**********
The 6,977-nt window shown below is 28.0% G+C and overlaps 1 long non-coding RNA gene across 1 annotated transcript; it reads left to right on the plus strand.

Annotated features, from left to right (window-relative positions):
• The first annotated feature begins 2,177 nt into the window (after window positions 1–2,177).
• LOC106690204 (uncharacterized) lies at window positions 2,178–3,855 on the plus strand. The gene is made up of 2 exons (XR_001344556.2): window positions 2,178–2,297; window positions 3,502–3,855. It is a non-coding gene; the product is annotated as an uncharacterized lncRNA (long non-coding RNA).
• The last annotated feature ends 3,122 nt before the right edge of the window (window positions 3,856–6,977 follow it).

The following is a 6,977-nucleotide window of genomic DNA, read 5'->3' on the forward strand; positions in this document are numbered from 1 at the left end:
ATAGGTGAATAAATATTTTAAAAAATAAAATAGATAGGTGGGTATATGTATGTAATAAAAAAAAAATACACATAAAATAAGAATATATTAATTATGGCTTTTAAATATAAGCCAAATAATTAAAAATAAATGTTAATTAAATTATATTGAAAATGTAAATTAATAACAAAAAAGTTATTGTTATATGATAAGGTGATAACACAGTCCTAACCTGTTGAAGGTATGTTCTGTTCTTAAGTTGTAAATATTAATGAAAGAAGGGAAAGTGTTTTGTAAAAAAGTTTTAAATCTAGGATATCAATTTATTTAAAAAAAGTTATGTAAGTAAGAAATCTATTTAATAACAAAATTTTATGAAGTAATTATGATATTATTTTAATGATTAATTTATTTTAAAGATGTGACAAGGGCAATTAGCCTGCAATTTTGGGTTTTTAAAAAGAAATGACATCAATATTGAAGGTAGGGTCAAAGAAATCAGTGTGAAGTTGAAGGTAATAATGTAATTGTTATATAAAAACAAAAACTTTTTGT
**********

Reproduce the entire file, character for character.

The 6,977-nt window shown below is 28.0% G+C and overlaps 1 long non-coding RNA gene across 1 annotated transcript; it reads left to right on the plus strand.

Annotated features, from left to right (window-relative positions):
• The first annotated feature begins 2,177 nt into the window (after window positions 1–2,177).
• LOC106690204 (uncharacterized) lies at window positions 2,178–3,855 on the plus strand. The gene is made up of 2 exons (XR_001344556.2): window positions 2,178–2,297; window positions 3,502–3,855. It is a non-coding gene; the product is annotated as an uncharacterized lncRNA (long non-coding RNA).
• The last annotated feature ends 3,122 nt before the right edge of the window (window positions 3,856–6,977 follow it).

The following is a 6,977-nucleotide window of genomic DNA, read 5'->3' on the forward strand; positions in this document are numbered from 1 at the left end:
ATAGGTGAATAAATATTTTAAAAAATAAAATAGATAGGTGGGTATATGTATGTAATAAAAAAAAAATACACATAAAATAAGAATATATTAATTATGGCTTTTAAATATAAGCCAAATAATTAAAAATAAATGTTAATTAAATTATATTGAAAATGTAAATTAATAACAAAAAAGTTATTGTTATATGATAAGGTGATAACACAGTCCTAACCTGTTGAAGGTATGTTCTGTTCTTAAGTTGTAAATATTAATGAAAGAAGGGAAAGTGTTTTGTAAAAAAGTTTTAAATCTAGGATATCAATTTATTTAAAAAAAGTTATGTAAGTAAGAAATCTATTTAATAACAAAATTTTATGAAGTAATTATGATATTATTTTAATGATTAATTTATTTTAAAGATGTGACAAGGGCAATTAGCCTGCAATTTTGGGTTTTTAAAAAGAAATGACATCAATATTGAAGGTAGGGTCAAAGAAATCAGTGTGAAGTTGAAGGTAATAATGTAATTGTTATATAAAAACAAAAACTTTTTGT